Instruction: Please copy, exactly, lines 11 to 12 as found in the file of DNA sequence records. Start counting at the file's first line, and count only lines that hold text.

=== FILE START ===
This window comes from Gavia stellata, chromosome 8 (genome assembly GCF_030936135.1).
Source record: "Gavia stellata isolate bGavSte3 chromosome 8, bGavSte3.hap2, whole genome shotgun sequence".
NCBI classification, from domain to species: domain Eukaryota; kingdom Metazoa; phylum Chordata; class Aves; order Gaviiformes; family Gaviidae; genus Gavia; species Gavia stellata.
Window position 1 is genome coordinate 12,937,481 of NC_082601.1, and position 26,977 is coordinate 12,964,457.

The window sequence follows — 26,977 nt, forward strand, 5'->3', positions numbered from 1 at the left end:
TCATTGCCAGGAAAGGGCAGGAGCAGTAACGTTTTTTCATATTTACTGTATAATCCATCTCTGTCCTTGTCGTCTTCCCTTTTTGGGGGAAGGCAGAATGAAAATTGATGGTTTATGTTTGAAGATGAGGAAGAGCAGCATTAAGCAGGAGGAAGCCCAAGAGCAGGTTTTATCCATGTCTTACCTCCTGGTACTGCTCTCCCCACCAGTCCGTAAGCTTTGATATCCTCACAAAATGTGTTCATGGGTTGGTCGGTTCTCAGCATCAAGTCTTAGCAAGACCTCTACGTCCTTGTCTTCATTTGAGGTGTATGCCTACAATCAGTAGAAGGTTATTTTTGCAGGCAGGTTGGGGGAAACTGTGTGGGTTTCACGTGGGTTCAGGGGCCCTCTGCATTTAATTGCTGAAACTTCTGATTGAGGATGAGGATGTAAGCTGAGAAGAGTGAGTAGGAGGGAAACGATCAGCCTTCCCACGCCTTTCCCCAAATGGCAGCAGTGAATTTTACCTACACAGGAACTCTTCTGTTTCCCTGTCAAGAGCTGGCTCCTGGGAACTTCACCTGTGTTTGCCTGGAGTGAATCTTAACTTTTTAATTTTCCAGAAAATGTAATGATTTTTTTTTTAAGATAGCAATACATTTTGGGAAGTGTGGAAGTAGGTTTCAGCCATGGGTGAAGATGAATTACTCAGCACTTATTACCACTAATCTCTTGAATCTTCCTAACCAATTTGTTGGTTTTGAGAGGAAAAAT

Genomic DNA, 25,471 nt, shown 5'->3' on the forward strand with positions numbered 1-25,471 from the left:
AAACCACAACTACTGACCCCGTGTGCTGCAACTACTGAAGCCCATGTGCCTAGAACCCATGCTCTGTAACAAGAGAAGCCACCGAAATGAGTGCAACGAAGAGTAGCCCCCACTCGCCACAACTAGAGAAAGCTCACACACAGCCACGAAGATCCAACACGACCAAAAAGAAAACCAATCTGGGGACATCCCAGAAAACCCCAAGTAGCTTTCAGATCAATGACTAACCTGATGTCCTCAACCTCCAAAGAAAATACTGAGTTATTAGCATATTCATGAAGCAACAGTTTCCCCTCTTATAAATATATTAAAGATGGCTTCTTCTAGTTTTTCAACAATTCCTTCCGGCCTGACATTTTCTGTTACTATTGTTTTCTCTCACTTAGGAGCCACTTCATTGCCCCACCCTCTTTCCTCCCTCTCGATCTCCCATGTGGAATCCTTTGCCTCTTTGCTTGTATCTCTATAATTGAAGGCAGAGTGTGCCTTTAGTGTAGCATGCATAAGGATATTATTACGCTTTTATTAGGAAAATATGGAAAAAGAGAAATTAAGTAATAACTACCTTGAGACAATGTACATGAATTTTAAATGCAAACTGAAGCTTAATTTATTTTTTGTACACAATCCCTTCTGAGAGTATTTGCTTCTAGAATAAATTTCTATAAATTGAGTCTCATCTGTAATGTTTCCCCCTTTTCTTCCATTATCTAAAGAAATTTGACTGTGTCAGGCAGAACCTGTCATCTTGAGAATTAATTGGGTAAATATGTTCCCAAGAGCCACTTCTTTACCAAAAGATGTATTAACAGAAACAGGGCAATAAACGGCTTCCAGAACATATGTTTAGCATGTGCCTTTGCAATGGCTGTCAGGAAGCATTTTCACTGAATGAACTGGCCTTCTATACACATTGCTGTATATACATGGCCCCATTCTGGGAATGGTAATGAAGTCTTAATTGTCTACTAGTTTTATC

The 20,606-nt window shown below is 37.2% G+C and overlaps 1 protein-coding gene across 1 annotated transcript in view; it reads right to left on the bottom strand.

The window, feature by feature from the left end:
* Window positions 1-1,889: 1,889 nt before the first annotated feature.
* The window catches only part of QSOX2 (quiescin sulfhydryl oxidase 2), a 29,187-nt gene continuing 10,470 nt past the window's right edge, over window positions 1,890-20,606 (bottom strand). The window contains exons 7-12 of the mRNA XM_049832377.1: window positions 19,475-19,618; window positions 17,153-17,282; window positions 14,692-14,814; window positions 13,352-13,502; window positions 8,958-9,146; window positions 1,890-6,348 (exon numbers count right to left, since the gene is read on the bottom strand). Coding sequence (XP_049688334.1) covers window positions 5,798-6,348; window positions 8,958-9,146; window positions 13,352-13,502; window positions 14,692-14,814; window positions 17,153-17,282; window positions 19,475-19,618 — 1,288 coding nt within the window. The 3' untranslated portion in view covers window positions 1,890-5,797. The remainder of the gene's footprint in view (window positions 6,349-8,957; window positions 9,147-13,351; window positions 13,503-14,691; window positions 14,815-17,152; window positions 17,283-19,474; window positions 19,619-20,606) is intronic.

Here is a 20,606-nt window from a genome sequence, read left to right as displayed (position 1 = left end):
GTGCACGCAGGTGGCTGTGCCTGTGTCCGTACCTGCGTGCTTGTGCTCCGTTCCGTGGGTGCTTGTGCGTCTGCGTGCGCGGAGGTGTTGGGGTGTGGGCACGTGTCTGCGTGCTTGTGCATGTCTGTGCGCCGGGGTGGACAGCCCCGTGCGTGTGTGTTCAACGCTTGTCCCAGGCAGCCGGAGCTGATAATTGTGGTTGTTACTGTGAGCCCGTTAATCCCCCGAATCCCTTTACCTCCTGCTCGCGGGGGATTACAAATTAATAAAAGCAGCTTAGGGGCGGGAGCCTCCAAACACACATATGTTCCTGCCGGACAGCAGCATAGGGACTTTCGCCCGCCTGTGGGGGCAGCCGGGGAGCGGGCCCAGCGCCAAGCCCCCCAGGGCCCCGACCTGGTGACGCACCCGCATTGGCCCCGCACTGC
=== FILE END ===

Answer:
* Window positions 1-1,889: 1,889 nt before the first annotated feature.
* The window catches only part of QSOX2 (quiescin sulfhydryl oxidase 2), a 29,187-nt gene continuing 10,470 nt past the window's right edge, over window positions 1,890-20,606 (bottom strand). The window contains exons 7-12 of the mRNA XM_049832377.1: window positions 19,475-19,618; window positions 17,153-17,282; window positions 14,692-14,814; window positions 13,352-13,502; window positions 8,958-9,146; window positions 1,890-6,348 (exon numbers count right to left, since the gene is read on the bottom strand). Coding sequence (XP_049688334.1) covers window positions 5,798-6,348; window positions 8,958-9,146; window positions 13,352-13,502; window positions 14,692-14,814; window positions 17,153-17,282; window positions 19,475-19,618 — 1,288 coding nt within the window. The 3' untranslated portion in view covers window positions 1,890-5,797. The remainder of the gene's footprint in view (window positions 6,349-8,957; window positions 9,147-13,351; window positions 13,503-14,691; window positions 14,815-17,152; window positions 17,283-19,474; window positions 19,619-20,606) is intronic.